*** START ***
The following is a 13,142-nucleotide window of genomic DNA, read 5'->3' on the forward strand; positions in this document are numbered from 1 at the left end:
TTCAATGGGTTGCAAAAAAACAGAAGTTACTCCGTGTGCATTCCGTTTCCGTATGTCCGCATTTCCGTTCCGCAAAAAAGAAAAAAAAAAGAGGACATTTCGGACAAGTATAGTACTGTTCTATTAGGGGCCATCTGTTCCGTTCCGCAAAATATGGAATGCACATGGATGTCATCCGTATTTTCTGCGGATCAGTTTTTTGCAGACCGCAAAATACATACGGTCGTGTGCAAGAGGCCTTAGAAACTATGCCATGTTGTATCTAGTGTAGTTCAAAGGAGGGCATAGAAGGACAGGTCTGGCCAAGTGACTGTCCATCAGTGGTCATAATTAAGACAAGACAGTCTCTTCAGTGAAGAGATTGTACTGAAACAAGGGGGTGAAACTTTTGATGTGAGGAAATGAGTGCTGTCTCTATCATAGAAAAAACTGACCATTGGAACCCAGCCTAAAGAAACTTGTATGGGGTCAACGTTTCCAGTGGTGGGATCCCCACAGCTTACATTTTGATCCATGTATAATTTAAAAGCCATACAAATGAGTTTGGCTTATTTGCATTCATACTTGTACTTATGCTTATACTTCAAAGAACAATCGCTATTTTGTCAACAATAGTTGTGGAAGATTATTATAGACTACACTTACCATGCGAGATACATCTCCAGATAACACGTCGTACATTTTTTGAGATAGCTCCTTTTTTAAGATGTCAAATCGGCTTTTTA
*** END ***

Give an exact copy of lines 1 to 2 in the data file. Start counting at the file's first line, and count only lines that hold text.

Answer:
The following is a 13,142-nucleotide window of genomic DNA, read 5'->3' on the forward strand; positions in this document are numbered from 1 at the left end:
TTCAATGGGTTGCAAAAAAACAGAAGTTACTCCGTGTGCATTCCGTTTCCGTATGTCCGCATTTCCGTTCCGCAAAAAAGAAAAAAAAAAGAGGACATTTCGGACAAGTATAGTACTGTTCTATTAGGGGCCATCTGTTCCGTTCCGCAAAATATGGAATGCACATGGATGTCATCCGTATTTTCTGCGGATCAGTTTTTTGCAGACCGCAAAATACATACGGTCGTGTGCAAGAGGCCTTAGAAACTATGCCATGTTGTATCTAGTGTAGTTCAAAGGAGGGCATAGAAGGACAGGTCTGGCCAAGTGACTGTCCATCAGTGGTCATAATTAAGACAAGACAGTCTCTTCAGTGAAGAGATTGTACTGAAACAAGGGGGTGAAACTTTTGATGTGAGGAAATGAGTGCTGTCTCTATCATAGAAAAAACTGACCATTGGAACCCAGCCTAAAGAAACTTGTATGGGGTCAACGTTTCCAGTGGTGGGATCCCCACAGCTTACATTTTGATCCATGTATAATTTAAAAGCCATACAAATGAGTTTGGCTTATTTGCATTCATACTTGTACTTATGCTTATACTTCAAAGAACAATCGCTATTTTGTCAACAATAGTTGTGGAAGATTATTATAGACTACACTTACCATGCGAGATACATCTCCAGATAACACGTCGTACATTTTTTGAGATAGCTCCTTTTTTAAGATGTCAAATCGGCTTTTTA